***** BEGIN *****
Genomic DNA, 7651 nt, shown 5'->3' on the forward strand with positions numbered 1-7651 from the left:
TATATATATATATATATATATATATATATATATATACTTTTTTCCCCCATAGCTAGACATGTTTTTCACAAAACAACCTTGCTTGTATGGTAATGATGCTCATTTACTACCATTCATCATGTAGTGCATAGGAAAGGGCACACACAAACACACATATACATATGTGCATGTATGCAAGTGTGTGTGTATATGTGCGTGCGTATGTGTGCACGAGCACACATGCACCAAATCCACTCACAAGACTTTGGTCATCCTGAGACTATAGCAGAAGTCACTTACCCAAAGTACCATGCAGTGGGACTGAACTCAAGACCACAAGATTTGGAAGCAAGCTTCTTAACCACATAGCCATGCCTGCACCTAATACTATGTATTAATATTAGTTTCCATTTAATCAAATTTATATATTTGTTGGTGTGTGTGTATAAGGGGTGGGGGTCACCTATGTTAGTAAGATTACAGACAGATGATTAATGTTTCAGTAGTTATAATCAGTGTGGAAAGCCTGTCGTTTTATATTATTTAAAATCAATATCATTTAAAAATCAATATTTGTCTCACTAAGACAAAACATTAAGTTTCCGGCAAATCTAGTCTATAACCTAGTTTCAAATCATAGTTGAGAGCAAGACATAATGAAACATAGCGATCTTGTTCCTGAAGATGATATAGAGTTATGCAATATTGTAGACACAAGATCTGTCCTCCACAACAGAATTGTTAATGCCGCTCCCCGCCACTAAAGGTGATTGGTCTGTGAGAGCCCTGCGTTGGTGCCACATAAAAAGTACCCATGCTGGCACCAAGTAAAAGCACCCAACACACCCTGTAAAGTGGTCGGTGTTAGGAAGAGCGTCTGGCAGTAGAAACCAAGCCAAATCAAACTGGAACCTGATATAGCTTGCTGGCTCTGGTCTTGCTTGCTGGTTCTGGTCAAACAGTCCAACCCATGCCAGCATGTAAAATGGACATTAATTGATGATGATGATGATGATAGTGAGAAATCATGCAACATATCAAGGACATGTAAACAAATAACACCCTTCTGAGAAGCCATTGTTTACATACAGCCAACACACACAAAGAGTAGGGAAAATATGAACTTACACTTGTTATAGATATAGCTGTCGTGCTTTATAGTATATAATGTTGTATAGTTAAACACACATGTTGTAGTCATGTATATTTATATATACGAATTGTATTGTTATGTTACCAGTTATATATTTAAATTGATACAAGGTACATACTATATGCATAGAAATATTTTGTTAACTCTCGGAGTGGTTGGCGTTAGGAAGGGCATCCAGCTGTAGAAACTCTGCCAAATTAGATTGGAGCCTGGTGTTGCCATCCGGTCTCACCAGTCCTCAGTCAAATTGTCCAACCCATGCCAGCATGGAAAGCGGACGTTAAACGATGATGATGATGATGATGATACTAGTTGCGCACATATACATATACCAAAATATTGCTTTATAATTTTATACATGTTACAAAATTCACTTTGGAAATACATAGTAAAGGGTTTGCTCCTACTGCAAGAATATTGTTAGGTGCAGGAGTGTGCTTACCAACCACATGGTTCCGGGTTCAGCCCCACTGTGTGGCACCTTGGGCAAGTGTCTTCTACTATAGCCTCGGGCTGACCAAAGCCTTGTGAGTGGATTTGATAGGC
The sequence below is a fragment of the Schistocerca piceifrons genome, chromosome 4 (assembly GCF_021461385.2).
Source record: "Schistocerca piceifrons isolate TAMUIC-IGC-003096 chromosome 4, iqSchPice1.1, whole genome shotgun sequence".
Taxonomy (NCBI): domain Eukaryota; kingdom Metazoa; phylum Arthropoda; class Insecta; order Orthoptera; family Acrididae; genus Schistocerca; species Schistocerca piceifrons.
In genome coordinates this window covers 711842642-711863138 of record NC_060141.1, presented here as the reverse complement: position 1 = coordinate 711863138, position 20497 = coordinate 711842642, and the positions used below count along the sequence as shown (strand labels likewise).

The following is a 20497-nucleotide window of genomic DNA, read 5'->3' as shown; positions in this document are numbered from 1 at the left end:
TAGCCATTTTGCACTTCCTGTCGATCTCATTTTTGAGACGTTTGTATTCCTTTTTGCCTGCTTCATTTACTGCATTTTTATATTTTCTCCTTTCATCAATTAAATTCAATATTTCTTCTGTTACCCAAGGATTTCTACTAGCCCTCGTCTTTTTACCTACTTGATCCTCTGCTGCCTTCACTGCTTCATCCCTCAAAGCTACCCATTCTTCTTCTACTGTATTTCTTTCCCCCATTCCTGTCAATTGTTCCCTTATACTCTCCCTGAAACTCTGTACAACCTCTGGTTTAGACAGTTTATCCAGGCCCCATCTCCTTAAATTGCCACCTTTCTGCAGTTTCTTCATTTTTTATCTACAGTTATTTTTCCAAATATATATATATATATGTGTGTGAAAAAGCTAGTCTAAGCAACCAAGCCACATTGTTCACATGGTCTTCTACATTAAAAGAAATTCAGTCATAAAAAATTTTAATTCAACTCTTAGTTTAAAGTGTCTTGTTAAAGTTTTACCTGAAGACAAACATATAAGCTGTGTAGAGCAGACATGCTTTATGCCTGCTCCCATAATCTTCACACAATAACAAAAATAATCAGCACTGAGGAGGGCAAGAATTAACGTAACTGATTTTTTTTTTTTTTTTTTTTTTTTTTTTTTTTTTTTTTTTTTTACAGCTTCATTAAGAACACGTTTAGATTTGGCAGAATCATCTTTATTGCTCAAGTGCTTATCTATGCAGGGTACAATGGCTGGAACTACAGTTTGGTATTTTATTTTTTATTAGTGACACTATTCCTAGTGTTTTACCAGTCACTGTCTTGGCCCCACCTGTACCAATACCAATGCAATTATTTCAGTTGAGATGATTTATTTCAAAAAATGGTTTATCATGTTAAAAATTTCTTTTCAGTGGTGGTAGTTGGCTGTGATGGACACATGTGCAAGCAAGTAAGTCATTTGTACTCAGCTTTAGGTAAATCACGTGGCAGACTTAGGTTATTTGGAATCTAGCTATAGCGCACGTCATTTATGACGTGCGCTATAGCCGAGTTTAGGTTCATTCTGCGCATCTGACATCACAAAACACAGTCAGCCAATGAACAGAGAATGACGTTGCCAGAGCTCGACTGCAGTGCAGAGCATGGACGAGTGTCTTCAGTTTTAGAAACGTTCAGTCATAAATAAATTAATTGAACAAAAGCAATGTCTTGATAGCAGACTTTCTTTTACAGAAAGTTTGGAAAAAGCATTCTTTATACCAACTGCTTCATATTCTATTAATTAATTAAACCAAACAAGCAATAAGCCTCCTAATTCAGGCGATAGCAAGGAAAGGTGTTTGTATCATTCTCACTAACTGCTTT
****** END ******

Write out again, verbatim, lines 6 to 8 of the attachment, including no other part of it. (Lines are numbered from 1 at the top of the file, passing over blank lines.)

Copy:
In genome coordinates this window covers 711842642-711863138 of record NC_060141.1, presented here as the reverse complement: position 1 = coordinate 711863138, position 20497 = coordinate 711842642, and the positions used below count along the sequence as shown (strand labels likewise).

The following is a 20497-nucleotide window of genomic DNA, read 5'->3' as shown; positions in this document are numbered from 1 at the left end:
TAGCCATTTTGCACTTCCTGTCGATCTCATTTTTGAGACGTTTGTATTCCTTTTTGCCTGCTTCATTTACTGCATTTTTATATTTTCTCCTTTCATCAATTAAATTCAATATTTCTTCTGTTACCCAAGGATTTCTACTAGCCCTCGTCTTTTTACCTACTTGATCCTCTGCTGCCTTCACTGCTTCATCCCTCAAAGCTACCCATTCTTCTTCTACTGTATTTCTTTCCCCCATTCCTGTCAATTGTTCCCTTATACTCTCCCTGAAACTCTGTACAACCTCTGGTTTAGACAGTTTATCCAGGCCCCATCTCCTTAAATTGCCACCTTTCTGCAGTTTCTTCATTTTTTATCTACAGTTATTTTTCCAAATATATATATATATATGTGTGTGAAAAAGCTAGTCTAAGCAACCAAGCCACATTGTTCACATGGTCTTCTACATTAAAAGAAATTCAGTCATAAAAAATTTTAATTCAACTCTTAGTTTAAAGTGTCTTGTTAAAGTTTTACCTGAAGACAAACATATAAGCTGTGTAGAGCAGACATGCTTTATGCCTGCTCCCATAATCTTCACACAATAACAAAAATAATCAGCACTGAGGAGGGCAAGAATTAACGTAACTGATTTTTTTTTTTTTTTTTTTTTTTTTTTTTTTTTTTTTTTTTTTACAGCTTCATTAAGAACACGTTTAGATTTGGCAGAATCATCTTTATTGCTCAAGTGCTTATCTATGCAGGGTACAATGGCTGGAACTACAGTTTGGTATTTTATTTTTTATTAGTGACACTATTCCTAGTGTTTTACCAGTCACTGTCTTGGCCCCACCTGTACCAATACCAATGCAATTATTTCAGTTGAGATGATTTATTTCAAAAAATGGTTTATCATGTTAAAAATTTCTTTTCAGTGGTGGTAGTTGGCTGTGATGGACACATGTGCAAGCAAGTAAGTCATTTGTACTCAGCTTTAGGTAAATCACGTGGCAGACTTAGGTTATTTGGAATCTAGCTATAGCGCACGTCATTTATGACGTGCGCTATAGCCGAGTTTAGGTTCATTCTGCGCATCTGACATCACAAAACACAGTCAGCCAATGAACAGAGAATGACGTTGCCAGAGCTCGACTGCAGTGCAGAGCATGGACGAGTGTCTTCAGTTTTAGAAACGTTCAGTCATAAATAAATTAATTGAACAAAAGCAATGTCTTGATAGCAGACTTTCTTTTACAGAAAGTTTGGAAAAAGCATTCTTTATACCAACTGCTTCATATTCTATTAATTAATTAAACCAAACAAGCAATAAGCCTCCTAATTCAGGCGATAGCAAGGAAAGGTGTTTGTATCATTCTCACTAACTGCTTT